True, one reason Bengal hasn’t pulled the ‘more jobs for locals’ rabbit out of the hat is that it doesn’t have a serious unemployment problem. Haryana — which kicked things off in earnest by notifying the Haryana State Employment of Local Candidates Act, 2020 on March 2 that reserves 75% new jobs in private companies with a salary below Rs 50,000 a month for local candidates (‘domiciled in the state of Haryana’) for a period of ten years – is on top of the unemployment league. According to February 2021 Centre for Monitoring Economy (CMIE) data, Haryana has a 26.4% unemployment rate, well above the national average of 6.9%.
Bengal’s 6.2% is politically hunky dory. Also, to talk about any need to protect locals from ‘outsiders taking jobs’ – except ‘outsiders’ wishing to open shop to rule the state — would be an admission of policy failure with popular repercussions at a time when BJP is presenting itself as the harbinger of a Bengal Renaissance.
But policy failure compounding policy failure is what ‘quotas for locals’ will amount to. It is, however, an easy thing to sell. How hard is it to sell people that you’re out of a job, or don’t have a better job, because someone from another state has taken it — and not because you may not be very good at doing it yourself? Think Brexit. Think H-1B visa clampdowns. It’s the oldest trick in the book.
Jharkhand’s JMM government is reportedly following Haryana by notifying its own ‘local quota’ policy — reservation of 75% private sector jobs up to a salary of Rs 30,000 a month for locals. In poll-bound Tamil Nadu, DMK has stated in its manifesto — as the Jannayak Jana Party (JJP), partner of the BJP-led ruling alliance in Haryana, as well as the ruling JMM in Jharkhand stated in their manifestos before the 2019 polls in those two states — that it will bring in quotas for locals for both private and public sector jobs if elected.
There’s a keen irony that after Covid lockdowns last year, Manohar Lal Khattar had appealed to migrant workers not to leave Haryana. More to the point, the notion of hordes rushing in from another is a bogey. According to the 2011 census, interstate migrants in the urban workforce in 2001-11 formed a national average of about 8%, much migration actually being intra-state.
There needs to be more – not less – movement of workforce between states that lie, last heard, within undisputed territories of the Union of India. Reserving jobs for ‘locals’ blunts competitiveness and kills skill availability. The states peddling the ‘more jobs for locals’ snake oil charm are not just targeting construction workers and unskilled workers. Monthly salaries of Rs 20,000-40,000 means nurses, healthcare workers, teachers, white collar employees in the private sector. Allowing the criterion of geographical location (read: those on the voter list) to supersede merit and skill demolishes enterprise and anything remotely associated with quality.
What’s sauce for the golden goose of Silicon Valley is sauce for Gurugram gander – the sauce being the free flow of skilled labour, especially at a time when future skills are being defined. In 2018, Tata Consultancy Services won a class-action lawsuit alleging discrimination against ‘local’ non-South Asian workers in the US. The court ruling noted that ‘locals demonstrate far greater resistance to TCS’s universal requirement as an IT consulting business for employees to relocate if the best role for them required it’. So, if Haryana’s local populace does become the ‘go-to’ workforce for, say, auto design or genomics or selling biscuits, companies will rush in to hire them without the need for localisation laws being thrust from above.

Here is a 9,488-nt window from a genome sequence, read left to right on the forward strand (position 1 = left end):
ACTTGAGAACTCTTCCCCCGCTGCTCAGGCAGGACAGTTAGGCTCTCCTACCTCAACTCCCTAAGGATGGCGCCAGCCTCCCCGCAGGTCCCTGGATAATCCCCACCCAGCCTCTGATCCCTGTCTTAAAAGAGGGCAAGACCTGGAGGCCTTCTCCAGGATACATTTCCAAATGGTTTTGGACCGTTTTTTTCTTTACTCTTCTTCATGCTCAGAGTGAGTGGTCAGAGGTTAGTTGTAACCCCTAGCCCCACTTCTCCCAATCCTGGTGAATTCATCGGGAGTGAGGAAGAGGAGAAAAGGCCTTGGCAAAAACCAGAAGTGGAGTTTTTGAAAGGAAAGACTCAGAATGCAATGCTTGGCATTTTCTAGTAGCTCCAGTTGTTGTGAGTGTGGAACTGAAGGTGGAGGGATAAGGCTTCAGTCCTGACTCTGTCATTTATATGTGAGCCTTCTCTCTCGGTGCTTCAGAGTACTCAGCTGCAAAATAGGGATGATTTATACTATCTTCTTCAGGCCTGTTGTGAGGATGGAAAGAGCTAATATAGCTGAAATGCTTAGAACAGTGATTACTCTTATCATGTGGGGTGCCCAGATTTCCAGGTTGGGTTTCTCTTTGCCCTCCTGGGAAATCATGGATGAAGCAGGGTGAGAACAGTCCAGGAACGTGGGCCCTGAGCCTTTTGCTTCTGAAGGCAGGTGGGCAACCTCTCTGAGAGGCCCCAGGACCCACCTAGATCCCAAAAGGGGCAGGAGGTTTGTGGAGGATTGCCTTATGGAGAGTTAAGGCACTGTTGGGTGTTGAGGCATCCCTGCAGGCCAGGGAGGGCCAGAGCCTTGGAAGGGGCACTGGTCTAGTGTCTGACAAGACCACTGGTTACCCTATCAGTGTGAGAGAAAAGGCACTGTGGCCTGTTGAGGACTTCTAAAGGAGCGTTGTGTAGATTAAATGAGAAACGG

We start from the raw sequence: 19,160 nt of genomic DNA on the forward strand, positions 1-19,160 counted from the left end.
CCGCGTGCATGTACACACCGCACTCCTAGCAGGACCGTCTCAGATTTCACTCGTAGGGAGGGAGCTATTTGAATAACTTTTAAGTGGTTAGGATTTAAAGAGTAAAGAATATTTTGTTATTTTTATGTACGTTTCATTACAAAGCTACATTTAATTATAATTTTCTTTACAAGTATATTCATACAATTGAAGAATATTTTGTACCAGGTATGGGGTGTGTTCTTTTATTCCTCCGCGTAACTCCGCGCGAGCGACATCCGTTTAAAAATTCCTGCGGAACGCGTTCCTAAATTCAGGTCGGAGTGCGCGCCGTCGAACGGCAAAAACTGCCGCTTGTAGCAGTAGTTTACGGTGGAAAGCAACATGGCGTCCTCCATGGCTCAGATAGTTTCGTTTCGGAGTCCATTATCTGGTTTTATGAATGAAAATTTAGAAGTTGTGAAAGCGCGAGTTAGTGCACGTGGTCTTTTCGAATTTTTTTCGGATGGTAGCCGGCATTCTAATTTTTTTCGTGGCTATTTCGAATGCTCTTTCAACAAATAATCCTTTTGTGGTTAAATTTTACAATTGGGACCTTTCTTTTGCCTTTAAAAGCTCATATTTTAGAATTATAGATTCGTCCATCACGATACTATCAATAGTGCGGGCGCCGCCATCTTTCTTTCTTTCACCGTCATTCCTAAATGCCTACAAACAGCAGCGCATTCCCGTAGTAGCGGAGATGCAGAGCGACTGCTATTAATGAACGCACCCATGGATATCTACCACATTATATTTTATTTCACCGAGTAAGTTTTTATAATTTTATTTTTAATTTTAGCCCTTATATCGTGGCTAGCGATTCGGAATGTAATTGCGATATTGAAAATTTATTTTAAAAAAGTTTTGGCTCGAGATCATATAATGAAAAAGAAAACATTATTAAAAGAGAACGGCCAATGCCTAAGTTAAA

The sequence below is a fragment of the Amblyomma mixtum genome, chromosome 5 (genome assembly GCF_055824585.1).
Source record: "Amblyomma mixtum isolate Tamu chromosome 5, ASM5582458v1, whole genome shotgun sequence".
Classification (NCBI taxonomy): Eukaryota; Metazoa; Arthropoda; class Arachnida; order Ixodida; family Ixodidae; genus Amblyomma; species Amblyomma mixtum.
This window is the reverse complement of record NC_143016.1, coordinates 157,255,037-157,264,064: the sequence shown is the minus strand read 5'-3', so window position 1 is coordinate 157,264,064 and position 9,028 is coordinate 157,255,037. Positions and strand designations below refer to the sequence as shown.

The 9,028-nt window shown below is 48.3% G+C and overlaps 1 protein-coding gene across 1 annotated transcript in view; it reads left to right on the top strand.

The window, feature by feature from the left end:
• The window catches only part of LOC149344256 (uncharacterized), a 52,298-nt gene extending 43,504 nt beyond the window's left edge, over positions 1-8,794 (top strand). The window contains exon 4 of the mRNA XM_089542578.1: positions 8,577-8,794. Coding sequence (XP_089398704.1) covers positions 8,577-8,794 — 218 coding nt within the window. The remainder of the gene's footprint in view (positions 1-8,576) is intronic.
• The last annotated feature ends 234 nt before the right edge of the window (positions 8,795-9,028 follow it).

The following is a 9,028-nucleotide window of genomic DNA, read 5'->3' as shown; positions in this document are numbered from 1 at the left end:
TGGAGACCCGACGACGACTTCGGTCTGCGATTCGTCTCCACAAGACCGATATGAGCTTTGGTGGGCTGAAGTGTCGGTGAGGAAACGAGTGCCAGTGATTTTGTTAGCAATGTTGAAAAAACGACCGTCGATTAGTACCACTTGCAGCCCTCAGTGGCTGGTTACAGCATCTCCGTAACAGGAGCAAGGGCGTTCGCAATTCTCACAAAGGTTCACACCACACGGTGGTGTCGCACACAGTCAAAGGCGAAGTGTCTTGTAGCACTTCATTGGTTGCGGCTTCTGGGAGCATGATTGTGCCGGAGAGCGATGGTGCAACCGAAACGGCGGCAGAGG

Till that happens, another kind of localisation should be aggressively fostered. If the Covid pandemic reminded us the value of one thing, it’s the value of local enterprises — the vegetable trolley ‘downstairs’, the local liquor thek, the 5-km radius within which your food delivery apps deliver. Applying this nativism to have schools, medical centres, entertainment centres, libraries sprout near you according to demand will foster a genuinely able local workforce, in conjunction with constant skill transfer from ‘outside’.
At a time when intra-state movement of labour is being strengthened by measures such as ‘One Nation, One Ration Card’, and the spirit of a unified Indian market entailed in GST, quotas for locals goes dead against a freer market. One needn’t even have to pull out what the Constitution states to bolster equality of law irrespective of place of birth (Article 14), against discrimination in (public) employment (Article 15), and free movement to all Indian citizens across India (Article 19). The 2014 verdict of the ‘Charu Khurana vs Union of India’ case, in which a trade union debarred a worker as she had not lived in Maharashtra for ‘at least five years,’ is a handy precedent, though, to junk such ‘tukde tukde’ quotas.
For states to think like supreme soviets, imposing their command creakonomics on private companies, will only signal the flight of business, enterprise and capital, human capital included. Something that West Bengal is sorely familiar with.